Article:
The Malacologist | The Malacological Society of London The Malacological Society of London The Malacologist

Volume 46

Centenary Research Grant Report


Effect of mineral dietary supplements on growth patterns of Helix pomatia

by Nadejda Andreev, Institute of Zoology, Moldova Academy of  Sciences


In many countries of Europe, the Roman snail Helix pomatia is highly appreciated as food, but this has led to the depletion of natural populations of this species. In Moldova, exploitation of this species started in the 90s and has lead to a decline in their populations in the wild due to poor management and control of collecting1.  The species has attracted the attention of many snail farmers, but they are discouraged by its poor recruitment rate, longer time to reach maturity and higher production costs, compared to Helix aspersa. Considering the status of this species in Europe, a thorough study to improve rearing technology is very important. 

My research looked for effects of dietary supplements of copper, zinc and manganese on growth of the shell and body weight of juveniles of Helix pomatia under laboratory conditions.  Trace elements are important components of enzymes, vitamins and hormones and participate in many metabolic processes. Either an excess or a deficiency of trace elements can impair the growth and development of animals and their resistance to disease. The trace elements Zn, I, Cu, Co and Mn are particularly important, as are complex mixtures such as Cu+Zn+Mn. By their participation in biological catalysis and metabolism, manganese and zinc have a regulatory effect on growth and reproduction in animals and humans, while copper has multiple roles.

The snails were fed twice a week on chopped burdock leaves (Arctium lappa) on which was spread a mixture of Cu+Zn+Mn at 0, 10, 15, 25 or 40 µg/g, prepared from CuSO4, MnCl2 and ZnSO4 in a moistened dry food. The dry food consisted of wheat flour (40 %), soya meal (20%), calcium carbonate (30 %), calcium phosphate (5%) and sunflower seeds (5%). This was eaten readily by both adults and juveniles. Humidity was increased with a hand sprinkler, and dry branches were placed in the containers to provide shade and maintain humidity. The top of the glass containers were covered with mosquito net.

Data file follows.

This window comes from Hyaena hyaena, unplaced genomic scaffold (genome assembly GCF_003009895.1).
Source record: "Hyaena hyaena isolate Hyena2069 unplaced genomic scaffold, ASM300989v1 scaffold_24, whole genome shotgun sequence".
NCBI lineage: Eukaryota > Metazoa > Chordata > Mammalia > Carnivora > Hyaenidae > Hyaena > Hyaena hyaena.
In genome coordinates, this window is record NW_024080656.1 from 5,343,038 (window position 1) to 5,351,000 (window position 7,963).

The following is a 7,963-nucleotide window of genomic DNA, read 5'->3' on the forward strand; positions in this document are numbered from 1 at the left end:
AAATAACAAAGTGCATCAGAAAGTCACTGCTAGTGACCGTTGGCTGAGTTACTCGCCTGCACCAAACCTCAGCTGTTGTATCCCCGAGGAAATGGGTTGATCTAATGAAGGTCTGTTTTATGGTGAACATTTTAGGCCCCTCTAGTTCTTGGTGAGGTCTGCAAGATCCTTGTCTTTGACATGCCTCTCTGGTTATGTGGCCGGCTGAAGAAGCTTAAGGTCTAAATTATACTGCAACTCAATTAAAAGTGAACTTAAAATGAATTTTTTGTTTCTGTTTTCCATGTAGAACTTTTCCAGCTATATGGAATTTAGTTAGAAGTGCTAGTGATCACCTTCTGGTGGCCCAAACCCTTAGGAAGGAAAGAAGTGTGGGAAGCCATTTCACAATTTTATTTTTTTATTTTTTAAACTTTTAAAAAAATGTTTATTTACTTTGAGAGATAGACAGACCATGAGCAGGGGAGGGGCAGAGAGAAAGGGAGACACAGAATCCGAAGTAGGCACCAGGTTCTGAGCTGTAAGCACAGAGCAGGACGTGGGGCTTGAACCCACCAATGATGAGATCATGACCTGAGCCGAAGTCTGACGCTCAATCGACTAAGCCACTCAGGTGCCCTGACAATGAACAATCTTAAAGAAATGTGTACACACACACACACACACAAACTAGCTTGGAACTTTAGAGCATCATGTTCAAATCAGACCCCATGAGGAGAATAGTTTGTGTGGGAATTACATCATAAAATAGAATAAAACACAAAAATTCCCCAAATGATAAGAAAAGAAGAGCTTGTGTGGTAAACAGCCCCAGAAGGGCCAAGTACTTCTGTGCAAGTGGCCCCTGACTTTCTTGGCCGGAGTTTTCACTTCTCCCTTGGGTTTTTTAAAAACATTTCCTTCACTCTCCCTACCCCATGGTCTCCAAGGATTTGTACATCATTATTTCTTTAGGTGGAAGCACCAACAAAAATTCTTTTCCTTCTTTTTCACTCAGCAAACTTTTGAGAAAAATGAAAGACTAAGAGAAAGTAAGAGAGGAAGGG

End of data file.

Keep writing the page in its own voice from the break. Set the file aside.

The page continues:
In the first experiment, which started in mid-July 2004, egg-laying of adults was to have been investigated, and five groups of 10 adult snails were placed in glass containers, with a soil containing 4.1-4.2 % calcium, which is suitable for snail rearing. However, no snail from any group laid eggs over a period of three weeks.  I assume that the snails were collected too late from nature, after they had already laid eggs. So, in mid-August, I turned my attention to juvenile snails. In a pilot experiment, five groups of 12 juveniles were placed into the glass containers and fed on the same food composition. However, the concentrations of (Cu+Zn+Mn) given in these pilot trials were much higher than those used with adults and many snails died. Therefore fresh juveniles were collected and exposed to the same concentration ranges as the adults.

The juvenile snails were divided randomly into 10 snails in each of five containers and fed on food enriched with (Cu+Zn+Mn) at concentrations of 0, 10, 15, 25 or 40 µg/g. The experiments continued until late October, when the snails stopped feeding and entered into hibernation, and resumed the following spring, after the end of hibernation. Weight and shell size were at first measured each two weeks and then monthly. If an animal died, it was removed and a similarly sized snail was also removed from each of the other containers, so that density in each container was the same.   Two snails chosen at random from each treatment were removed after two weeks and a further two at the end of the experiment. These were killed, dried and ground up for later trace element analysis, together with samples from the flour and the burdock leaves.

The experiments were repeated in 2005 on juveniles collected from a snail farm.

During October, when snails stopped feeding, and through the hibernation period until May, all groups lost weight. During June, all groups showed an increase in the body weight, but in July the snails exposed to the two higher concentrations showed a decrease, while those exposed to the lower two concentrations still showed faster growth than the controls (Figure 1). These effects were also reflected in shell width. In fish, positive effects on growth have been reported from all these concentrations, but in Helix pomatia the higher concentrations appear to inhibit growth.

These experiments are continuing with the juveniles  from the snail farm, and will be interpreted in the light of analysis of trace element content in snail tissues, prior to preparing a manuscript for publication. I am grateful to Prof. Elena Zubcov, Head of the Laboratory of Hydrobiology and Ecotoxicology at the Institute, for her supervision, and to Nina Boichenco and Zinaida Bogonin for their assistance with the laboratory experiments.  I extend my thanks to the officers of the Malacological Society of London for advice and encouragement and to The Society for financial support through a Centenary Research Grant. 

1 Andreev N. (in press) Assessment of the status of wild populations of land snail (escargot) Helix pomatia L. in Moldova: the effect of exploitation. Biodiversity and Conservation